Real Estate Law

Troutman Sanders LLP: Important Maryland Legislation Update - Recordation Tax on Indemnity Deeds of Trust

By M. Kevin McCustyMargaret "Ann" Ann BrownR. Craig FitzenreiterKimberly Hargrove and Jackson W. Prentice

Indemnity deeds of trust (IDOTs) have historically been used in commercial finance transactions secured by real property located in the State of Maryland to avoid the payment of state recordation taxes at the time an IDOT is recorded. Currently, the Maryland State Senate and House of Delegates have approved proposed legislation that would impose recordation tax on IDOTs securing obligations of more than $1,000,000. The new law would become effective on July 1, 2012.

By way of background, in a loan transaction structured to use an IDOT to avoid Maryland recordation tax, the grantor and owner of the real property securing the loan is not the borrower issuing the promissory note to the lender. Instead, the grantor is a guarantor of the loan (and almost always an affiliate of the borrower) and the loan transaction is structured such that the IDOT secures the grantor's obligations under the guaranty rather than the borrower's liability under the promissory note.

According to a 1973 Maryland attorney general opinion, which was reaffirmed in a 1989 Maryland attorney general opinion (published at 74 Op. Att'y Gen. 281 (1989)), the grantor is not obligated to pay state recordation tax at the time the IDOT is recorded because the grantor's liability is a contingent liability and therefore the underlying debt is not actually incurred by the grantor at the time of closing. The obligation to pay recordation tax is triggered by and when this contingent liability becomes a direct liability of the grantor (such an event is typically triggered by a default under the guaranty or the underlying loan documents).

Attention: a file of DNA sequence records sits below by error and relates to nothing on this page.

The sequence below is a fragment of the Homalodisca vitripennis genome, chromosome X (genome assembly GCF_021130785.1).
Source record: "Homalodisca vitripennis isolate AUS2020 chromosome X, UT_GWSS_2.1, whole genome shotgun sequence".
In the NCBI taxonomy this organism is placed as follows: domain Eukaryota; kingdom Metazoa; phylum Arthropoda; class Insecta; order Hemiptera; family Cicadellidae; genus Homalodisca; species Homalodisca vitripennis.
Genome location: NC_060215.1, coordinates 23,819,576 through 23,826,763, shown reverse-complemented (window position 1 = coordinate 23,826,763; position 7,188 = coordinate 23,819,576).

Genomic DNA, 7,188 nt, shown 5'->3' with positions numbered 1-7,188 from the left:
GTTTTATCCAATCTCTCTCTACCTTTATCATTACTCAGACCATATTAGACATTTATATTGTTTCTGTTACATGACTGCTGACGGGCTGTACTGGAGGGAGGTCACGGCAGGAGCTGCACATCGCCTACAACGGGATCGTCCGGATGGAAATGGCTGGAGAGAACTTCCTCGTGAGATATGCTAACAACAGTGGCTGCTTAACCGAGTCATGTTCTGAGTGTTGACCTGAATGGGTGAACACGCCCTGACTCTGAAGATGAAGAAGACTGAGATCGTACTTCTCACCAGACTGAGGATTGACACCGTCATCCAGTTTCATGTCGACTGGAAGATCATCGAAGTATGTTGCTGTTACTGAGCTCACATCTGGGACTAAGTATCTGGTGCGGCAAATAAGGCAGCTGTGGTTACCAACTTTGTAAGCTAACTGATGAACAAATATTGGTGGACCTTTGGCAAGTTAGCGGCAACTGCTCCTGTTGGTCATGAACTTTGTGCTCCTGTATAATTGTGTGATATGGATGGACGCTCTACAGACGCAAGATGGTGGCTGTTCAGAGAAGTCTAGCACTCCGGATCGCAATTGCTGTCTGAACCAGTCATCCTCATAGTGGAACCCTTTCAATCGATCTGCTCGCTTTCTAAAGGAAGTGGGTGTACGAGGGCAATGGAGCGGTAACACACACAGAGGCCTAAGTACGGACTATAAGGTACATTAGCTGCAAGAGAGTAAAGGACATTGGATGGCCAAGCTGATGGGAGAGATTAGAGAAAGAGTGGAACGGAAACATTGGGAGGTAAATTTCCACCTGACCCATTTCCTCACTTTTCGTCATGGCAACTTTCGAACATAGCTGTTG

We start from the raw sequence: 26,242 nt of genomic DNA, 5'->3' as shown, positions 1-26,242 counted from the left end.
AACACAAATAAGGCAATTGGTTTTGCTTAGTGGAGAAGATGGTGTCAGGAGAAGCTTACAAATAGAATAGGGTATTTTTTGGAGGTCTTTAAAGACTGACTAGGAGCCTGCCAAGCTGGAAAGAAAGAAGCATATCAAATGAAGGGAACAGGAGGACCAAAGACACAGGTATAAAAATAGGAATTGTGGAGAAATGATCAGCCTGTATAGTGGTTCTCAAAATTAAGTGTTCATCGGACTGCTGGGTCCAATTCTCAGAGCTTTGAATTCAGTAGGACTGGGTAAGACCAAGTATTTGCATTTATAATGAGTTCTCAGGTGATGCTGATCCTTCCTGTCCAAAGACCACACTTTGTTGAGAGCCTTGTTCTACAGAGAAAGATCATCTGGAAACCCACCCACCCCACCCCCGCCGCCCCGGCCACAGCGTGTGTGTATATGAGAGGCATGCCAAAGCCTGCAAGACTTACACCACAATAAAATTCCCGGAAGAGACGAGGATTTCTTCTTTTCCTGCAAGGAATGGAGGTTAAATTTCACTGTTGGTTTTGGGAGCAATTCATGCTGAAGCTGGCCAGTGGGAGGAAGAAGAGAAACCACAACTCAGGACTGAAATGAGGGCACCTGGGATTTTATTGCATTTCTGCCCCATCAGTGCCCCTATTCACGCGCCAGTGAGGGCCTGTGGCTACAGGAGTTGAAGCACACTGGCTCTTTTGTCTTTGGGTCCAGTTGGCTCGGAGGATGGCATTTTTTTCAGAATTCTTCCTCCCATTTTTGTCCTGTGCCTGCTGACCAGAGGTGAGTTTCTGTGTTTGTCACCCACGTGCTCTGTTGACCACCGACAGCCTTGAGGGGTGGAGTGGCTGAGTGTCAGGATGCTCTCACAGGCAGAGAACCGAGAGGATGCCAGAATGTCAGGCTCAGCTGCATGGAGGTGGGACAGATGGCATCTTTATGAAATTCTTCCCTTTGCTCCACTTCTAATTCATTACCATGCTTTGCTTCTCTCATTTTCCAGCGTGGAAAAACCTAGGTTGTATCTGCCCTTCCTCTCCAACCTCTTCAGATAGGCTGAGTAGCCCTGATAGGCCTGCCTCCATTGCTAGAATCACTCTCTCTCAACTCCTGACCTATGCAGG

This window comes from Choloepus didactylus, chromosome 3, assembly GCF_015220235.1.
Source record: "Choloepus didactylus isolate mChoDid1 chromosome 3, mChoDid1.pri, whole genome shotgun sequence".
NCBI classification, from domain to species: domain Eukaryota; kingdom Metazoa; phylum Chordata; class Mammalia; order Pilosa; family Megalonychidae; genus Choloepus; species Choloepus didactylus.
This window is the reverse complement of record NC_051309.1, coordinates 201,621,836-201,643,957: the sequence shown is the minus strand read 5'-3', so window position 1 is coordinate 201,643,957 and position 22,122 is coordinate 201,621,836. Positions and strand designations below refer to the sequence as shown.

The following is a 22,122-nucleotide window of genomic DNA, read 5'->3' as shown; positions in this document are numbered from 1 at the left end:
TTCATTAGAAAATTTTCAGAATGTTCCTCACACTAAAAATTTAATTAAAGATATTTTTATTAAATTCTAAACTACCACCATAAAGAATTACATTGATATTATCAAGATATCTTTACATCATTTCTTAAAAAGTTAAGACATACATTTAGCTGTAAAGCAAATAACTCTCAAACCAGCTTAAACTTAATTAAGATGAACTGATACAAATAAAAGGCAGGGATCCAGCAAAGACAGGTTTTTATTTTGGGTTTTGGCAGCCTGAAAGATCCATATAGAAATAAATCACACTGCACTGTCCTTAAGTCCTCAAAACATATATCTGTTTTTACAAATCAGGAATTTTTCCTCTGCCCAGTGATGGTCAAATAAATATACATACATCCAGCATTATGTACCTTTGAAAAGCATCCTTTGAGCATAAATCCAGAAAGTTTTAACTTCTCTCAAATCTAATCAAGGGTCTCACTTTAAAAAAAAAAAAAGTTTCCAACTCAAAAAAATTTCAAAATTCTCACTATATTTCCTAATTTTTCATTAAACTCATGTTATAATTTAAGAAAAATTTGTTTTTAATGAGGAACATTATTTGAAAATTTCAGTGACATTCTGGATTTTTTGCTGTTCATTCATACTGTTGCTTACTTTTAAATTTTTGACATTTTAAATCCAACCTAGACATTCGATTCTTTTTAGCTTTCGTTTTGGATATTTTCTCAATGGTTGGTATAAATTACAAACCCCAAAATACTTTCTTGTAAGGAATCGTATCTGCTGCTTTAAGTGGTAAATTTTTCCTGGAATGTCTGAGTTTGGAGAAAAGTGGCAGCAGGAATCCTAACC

The IDOT deal structure has been used extensively in Maryland for decades resulting in considerable savings for borrowers. For example, in Baltimore City the recordation tax rate is $5.00 per every $500 (or fraction thereof) of principal amount of the debt secured. Thus, for a loan of $25,000,000 secured by real property located in Baltimore City, the IDOT structure provides a recordation tax savings of $250,000.

Although not yet final, the current language in the proposed law calls for the application of the recordation tax to IDOTs that secure a guaranty of repayment in excess of $1,000,000. The new law is expected to take effect July 1, 2012.

Anticipating this change, lenders and borrowers should consider accelerating the closing of Maryland real estate loan transactions where an IDOT may be used, so that closing occurs before July 1, 2012.

The experienced real estate finance attorneys at Troutman Sanders LLP are available to respond to any questions you may have about this legislation or to assist with any loan closing that you may fast-track in order to beat this looming July 1, 2012 deadline.

©Troutman Sanders LLP


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